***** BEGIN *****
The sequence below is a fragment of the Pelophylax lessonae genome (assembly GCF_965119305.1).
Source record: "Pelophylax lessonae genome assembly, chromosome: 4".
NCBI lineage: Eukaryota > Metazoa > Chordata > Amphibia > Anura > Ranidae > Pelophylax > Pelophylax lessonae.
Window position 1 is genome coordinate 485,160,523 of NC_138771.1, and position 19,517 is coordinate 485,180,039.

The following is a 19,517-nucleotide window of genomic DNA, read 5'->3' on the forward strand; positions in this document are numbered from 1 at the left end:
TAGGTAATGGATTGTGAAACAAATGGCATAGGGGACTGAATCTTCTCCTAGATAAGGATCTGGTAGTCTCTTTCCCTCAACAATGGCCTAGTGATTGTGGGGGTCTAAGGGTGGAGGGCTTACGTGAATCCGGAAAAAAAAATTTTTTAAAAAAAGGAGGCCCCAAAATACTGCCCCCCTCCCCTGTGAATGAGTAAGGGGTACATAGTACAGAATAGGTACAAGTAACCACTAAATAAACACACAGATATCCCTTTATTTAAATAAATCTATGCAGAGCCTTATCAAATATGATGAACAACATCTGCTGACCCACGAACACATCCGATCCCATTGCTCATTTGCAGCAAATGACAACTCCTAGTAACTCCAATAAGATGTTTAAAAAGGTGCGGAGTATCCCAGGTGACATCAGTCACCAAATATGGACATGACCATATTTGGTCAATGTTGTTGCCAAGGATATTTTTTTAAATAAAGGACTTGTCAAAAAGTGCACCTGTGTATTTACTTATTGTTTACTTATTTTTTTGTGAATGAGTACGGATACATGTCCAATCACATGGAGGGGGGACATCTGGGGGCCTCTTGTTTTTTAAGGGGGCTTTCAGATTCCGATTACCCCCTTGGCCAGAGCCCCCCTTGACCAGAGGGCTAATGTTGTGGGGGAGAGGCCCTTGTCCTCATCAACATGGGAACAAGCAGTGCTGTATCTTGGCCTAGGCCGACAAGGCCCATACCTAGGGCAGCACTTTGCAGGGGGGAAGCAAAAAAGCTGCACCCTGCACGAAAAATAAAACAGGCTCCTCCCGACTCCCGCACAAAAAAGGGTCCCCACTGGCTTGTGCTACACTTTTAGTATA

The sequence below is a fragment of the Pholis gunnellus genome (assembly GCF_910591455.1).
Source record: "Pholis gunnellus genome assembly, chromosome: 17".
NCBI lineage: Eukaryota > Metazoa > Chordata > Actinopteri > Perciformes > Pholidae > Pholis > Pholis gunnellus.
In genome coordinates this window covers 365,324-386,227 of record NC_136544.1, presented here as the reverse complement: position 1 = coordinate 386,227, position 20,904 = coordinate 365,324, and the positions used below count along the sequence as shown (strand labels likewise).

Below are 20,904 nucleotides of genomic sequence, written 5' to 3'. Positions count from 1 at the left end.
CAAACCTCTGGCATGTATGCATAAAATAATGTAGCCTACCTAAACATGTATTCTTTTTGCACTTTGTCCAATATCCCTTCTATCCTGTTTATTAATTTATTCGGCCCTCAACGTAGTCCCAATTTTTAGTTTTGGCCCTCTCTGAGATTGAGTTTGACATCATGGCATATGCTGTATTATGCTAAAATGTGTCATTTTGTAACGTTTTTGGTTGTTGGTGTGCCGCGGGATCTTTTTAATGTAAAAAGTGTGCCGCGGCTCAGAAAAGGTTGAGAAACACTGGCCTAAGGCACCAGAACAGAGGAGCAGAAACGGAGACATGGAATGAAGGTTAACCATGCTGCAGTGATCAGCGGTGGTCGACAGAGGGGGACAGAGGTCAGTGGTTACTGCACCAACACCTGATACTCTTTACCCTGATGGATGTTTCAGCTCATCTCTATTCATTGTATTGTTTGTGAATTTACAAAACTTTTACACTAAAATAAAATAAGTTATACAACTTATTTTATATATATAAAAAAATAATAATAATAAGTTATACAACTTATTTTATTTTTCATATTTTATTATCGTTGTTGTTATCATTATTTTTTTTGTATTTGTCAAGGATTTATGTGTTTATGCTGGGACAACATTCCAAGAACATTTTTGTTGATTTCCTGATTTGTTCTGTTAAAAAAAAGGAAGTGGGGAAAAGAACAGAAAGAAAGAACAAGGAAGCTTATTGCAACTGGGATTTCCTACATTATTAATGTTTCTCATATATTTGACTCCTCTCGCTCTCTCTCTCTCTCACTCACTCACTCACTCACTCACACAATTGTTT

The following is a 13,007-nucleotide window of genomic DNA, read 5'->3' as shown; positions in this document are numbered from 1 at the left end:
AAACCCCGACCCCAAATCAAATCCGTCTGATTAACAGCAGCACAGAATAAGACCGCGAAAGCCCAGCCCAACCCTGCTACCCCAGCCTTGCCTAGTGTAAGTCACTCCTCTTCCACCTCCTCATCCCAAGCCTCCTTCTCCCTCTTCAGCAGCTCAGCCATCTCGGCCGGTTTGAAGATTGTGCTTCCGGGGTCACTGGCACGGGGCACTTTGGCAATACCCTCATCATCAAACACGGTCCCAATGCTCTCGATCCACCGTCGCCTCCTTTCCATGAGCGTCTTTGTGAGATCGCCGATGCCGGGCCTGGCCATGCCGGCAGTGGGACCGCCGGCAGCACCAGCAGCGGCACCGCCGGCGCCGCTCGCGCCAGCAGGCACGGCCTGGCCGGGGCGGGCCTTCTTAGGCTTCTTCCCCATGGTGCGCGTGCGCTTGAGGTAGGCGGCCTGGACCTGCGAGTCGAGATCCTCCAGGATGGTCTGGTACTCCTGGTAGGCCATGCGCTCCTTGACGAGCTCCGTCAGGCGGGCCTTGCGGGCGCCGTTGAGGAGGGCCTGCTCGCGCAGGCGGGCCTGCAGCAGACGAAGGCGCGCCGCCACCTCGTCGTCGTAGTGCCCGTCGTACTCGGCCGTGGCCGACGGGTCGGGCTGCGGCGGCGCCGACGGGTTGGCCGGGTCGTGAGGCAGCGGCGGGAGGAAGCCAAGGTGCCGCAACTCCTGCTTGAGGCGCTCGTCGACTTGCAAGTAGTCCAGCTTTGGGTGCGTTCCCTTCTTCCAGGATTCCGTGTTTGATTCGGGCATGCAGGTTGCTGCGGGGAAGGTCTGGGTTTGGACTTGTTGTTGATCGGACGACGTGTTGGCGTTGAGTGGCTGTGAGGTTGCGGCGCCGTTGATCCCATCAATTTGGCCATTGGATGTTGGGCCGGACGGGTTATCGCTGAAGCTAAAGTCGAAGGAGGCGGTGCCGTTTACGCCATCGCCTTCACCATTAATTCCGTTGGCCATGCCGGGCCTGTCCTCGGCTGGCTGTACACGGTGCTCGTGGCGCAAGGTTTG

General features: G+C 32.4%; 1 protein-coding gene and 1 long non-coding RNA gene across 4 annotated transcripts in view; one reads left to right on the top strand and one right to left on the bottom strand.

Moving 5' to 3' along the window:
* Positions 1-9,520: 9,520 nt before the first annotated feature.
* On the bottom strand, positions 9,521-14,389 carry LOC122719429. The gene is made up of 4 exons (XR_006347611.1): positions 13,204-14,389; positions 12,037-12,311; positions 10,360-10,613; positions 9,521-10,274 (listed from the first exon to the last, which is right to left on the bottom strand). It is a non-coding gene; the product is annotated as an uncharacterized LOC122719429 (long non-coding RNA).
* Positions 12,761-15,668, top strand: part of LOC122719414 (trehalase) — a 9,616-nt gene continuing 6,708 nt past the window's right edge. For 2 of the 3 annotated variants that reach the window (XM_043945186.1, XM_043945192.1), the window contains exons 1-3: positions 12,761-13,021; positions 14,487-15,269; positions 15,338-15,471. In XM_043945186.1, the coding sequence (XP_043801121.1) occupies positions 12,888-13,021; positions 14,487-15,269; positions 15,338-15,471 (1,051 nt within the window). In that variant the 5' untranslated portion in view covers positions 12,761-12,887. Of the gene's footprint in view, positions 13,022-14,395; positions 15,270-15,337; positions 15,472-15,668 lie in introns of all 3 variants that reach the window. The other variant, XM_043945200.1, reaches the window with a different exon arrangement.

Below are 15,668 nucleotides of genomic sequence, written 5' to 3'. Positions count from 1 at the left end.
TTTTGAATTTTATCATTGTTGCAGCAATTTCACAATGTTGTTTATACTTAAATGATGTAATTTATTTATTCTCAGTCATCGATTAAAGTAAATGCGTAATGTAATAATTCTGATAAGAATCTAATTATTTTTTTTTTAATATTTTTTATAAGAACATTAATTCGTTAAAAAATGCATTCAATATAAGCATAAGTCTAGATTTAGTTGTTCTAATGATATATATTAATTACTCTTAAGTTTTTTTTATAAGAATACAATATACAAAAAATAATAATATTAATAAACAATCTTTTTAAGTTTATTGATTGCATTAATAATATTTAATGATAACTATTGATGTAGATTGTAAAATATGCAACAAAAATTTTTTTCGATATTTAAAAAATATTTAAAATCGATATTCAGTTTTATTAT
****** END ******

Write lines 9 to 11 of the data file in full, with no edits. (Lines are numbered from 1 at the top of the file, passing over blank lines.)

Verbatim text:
NCBI lineage: Eukaryota > Metazoa > Chordata > Actinopteri > Perciformes > Pholidae > Pholis > Pholis gunnellus.
In genome coordinates this window covers 365,324-386,227 of record NC_136544.1, presented here as the reverse complement: position 1 = coordinate 386,227, position 20,904 = coordinate 365,324, and the positions used below count along the sequence as shown (strand labels likewise).

Below are 20,904 nucleotides of genomic sequence, written 5' to 3'. Positions count from 1 at the left end.